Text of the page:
Russian military intelligence carried out a last-ditch hacking campaign against U.S. election infrastructure in the days leading up to the 2016 presidential election, according to a top secret intelligence document.
The National Scrutiny Agency analysis, which was provided anonymously to The Intercept Monday and independently authenticated, is the most specific U.S. government account of Russian interference in the election that has been reported to date. It details the extent to which Russian cyber intelligence operatives may have penetrated various elements of the election system, including VR Systems, a Florida-based provider of electronic voting services and equipment used in eight states.
While it doesn’t show any underlying “raw” intelligence upon which the analysis is based, the NSA document reveals specifics about which elements of the Russian government were responsible for the hacking and what techniques were used, reports The Intercept.
In a summary statement, the analysis explains that Russian military intelligence, known as the GRU, conducted the cyber attacks described in the document:
“Russian General Staff Main Intelligence Directorate actors … executed cyber espionage operations against a named U.S. company in August 2016, evidently to obtain information on elections-related software and hardware solutions. … The actors likely used data obtained from that operation to … launch a voter registration-themed spear-phishing campaign targeting U.S. local government organizations.”
The NSA document, dated May 5, 2017, doesn’t weigh in on whether the campaign had any effect on the outcome of the U.S. election, but it does raise fresh concerns that Russian hackers were able to breach elements of the voting system. It also directly contradicts Russian President Vladimir Putin’s repeated denials that Moscow has interfered in the elections of Western countries.
Putin admitted Thursday that “patriotic” individuals may have launched cyber attacks against Western governments in response to anti-Russian attitudes, but he dismissed accusations that Russian intelligence was responsible for election-related hacking. (RELATED: Putin: ‘Patriotic’ Hackers May Have Launched Cyber Attacks Against West)
The NSA report, however, makes it clear that GRU orchestrated a cyber attack against U.S. election infrastructure, reports The Intercept. A team within the GRU that had a “cyber espionage mandate specifically directed at U.S. and foreign elections” was determined to attack the systems connected to the voter registration process, including makers of devices that maintain and verify the voter rolls.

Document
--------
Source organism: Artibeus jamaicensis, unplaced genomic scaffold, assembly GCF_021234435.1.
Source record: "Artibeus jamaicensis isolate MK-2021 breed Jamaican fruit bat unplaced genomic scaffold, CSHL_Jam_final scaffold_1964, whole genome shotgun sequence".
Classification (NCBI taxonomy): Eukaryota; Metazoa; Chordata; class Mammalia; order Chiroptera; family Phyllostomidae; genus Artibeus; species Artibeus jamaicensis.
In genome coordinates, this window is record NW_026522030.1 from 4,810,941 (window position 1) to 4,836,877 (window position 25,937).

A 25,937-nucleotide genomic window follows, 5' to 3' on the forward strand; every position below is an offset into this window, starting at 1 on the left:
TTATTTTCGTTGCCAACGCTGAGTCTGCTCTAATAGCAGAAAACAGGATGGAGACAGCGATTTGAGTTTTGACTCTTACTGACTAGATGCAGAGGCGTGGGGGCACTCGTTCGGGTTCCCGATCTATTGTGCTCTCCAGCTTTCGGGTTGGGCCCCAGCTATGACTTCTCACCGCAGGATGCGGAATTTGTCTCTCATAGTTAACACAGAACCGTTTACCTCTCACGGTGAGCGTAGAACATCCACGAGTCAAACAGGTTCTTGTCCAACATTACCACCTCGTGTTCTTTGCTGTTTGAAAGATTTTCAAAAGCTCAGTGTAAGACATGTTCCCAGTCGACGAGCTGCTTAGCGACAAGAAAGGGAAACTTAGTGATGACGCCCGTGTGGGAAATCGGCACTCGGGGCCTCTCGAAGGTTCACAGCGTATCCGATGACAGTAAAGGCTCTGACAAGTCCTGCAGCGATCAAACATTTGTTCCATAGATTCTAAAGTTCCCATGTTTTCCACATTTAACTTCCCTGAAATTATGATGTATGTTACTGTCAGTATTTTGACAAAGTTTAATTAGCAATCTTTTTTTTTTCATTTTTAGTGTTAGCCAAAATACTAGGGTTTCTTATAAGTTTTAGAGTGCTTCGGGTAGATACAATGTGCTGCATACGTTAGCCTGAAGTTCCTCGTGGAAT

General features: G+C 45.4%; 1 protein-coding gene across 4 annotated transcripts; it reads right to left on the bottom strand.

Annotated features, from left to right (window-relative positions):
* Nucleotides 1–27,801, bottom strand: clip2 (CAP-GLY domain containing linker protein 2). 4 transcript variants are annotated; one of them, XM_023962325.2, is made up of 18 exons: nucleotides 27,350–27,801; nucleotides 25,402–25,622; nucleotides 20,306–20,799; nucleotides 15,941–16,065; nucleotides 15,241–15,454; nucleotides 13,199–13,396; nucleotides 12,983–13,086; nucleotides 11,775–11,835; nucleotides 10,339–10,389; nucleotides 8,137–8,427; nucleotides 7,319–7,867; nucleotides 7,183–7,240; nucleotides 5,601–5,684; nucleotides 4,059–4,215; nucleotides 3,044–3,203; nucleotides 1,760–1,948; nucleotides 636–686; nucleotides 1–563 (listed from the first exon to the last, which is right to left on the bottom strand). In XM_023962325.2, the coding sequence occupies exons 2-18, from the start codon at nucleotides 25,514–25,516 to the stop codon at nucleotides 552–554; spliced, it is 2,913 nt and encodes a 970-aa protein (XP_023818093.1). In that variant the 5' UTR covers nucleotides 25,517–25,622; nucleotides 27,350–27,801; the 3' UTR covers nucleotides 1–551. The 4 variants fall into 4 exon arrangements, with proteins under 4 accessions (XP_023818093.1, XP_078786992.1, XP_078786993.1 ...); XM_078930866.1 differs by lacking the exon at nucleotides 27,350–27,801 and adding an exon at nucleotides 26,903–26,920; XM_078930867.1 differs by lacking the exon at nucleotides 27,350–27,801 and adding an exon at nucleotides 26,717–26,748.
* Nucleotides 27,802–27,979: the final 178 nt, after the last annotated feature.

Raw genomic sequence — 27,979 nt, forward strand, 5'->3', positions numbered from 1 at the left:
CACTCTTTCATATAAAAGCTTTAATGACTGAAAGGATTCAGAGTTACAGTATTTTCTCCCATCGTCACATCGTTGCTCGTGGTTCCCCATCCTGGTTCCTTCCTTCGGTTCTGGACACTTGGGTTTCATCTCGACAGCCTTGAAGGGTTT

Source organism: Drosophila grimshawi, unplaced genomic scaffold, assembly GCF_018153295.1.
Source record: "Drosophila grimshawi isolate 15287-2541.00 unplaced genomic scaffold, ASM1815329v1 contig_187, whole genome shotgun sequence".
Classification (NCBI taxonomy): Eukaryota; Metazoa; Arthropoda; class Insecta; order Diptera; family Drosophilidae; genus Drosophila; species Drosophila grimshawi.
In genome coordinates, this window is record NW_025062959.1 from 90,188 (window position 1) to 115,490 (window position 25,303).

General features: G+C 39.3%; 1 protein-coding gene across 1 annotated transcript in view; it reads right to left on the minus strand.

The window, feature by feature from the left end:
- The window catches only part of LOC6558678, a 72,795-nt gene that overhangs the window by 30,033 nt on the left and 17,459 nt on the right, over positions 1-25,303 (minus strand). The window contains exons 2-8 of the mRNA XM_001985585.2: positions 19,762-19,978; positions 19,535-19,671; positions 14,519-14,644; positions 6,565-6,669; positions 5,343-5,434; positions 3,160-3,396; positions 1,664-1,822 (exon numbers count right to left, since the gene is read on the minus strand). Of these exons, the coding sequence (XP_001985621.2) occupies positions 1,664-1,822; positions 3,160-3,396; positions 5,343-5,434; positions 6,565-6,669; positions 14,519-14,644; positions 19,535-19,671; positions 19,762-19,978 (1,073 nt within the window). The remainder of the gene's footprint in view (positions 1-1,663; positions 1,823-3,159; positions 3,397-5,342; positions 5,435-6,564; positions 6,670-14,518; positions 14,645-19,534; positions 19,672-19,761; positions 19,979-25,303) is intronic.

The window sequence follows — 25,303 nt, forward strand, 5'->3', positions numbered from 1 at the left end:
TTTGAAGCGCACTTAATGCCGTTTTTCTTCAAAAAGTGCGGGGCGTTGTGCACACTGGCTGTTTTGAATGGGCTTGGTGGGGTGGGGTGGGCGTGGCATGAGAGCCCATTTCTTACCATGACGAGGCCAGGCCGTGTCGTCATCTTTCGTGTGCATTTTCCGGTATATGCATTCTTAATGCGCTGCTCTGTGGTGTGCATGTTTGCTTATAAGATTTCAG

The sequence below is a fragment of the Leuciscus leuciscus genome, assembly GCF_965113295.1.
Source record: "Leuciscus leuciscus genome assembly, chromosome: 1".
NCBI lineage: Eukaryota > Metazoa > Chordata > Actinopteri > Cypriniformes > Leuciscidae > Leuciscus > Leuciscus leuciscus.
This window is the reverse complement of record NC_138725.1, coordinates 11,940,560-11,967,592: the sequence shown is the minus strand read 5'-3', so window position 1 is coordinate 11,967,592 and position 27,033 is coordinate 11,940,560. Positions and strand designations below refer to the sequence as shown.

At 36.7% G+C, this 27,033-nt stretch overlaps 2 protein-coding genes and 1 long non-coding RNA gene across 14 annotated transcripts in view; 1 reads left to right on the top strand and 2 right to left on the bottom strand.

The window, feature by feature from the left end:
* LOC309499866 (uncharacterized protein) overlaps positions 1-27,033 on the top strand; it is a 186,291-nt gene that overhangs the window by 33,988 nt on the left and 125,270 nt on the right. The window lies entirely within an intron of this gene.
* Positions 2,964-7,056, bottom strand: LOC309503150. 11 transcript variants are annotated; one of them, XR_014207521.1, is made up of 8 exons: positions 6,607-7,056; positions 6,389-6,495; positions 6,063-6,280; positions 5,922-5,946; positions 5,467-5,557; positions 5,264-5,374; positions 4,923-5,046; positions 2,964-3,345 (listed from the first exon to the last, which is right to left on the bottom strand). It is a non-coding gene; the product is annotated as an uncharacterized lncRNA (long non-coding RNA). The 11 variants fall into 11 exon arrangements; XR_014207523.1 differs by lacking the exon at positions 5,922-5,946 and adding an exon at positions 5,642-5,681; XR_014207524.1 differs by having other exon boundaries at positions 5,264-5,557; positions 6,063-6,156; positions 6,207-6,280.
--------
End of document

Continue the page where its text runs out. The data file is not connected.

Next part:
The hackers devised a spear-phishing scheme to send bogus emails to employees of an unnamed U.S. election software company, believed to be VR systems. GRU ultimately wanted gain access to local government computers through its hacking of the private company, reports the Intercept.
CNN originally reported the hack of a private election software company in October, but U.S. officials did not confirm the name of the firm at that time. Hackers connected to Russian intelligence carried out the attempted intrusions of state election sites, but the cyberattacks wouldn’t have affected the votes cast or the vote counts, FBI officials said.
Eric Geller, a cybersecurity reporter for Politico, noted that it is unlikely any voting machines themselves were connected to the compromised databases maintained by VR Systems.
I know of no confirmed case of a voting machine being accidentally connected to the internet. Direct remote hacking is *extremely* unlikely.
— Eric Geller (@ericgeller) June 5, 2017
The potential harm from attacks like those carried out by GRU is that they are effectively a “denial-of-service” attack on voters, according to election security experts. Pamela Smith, president of election integrity watchdog Verified Voting, told The Intercept that companies that manage voter rolls are an enticing target for anyone who wants meddle in the voting process.
“If someone has access to a state voter database, they can take malicious action by modifying or removing information,” she said. “This could affect whether someone has the ability to cast a regular ballot … and it may mean the voter has to jump through certain hoops such as proving their information to the election official before their eligibility is affirmed.”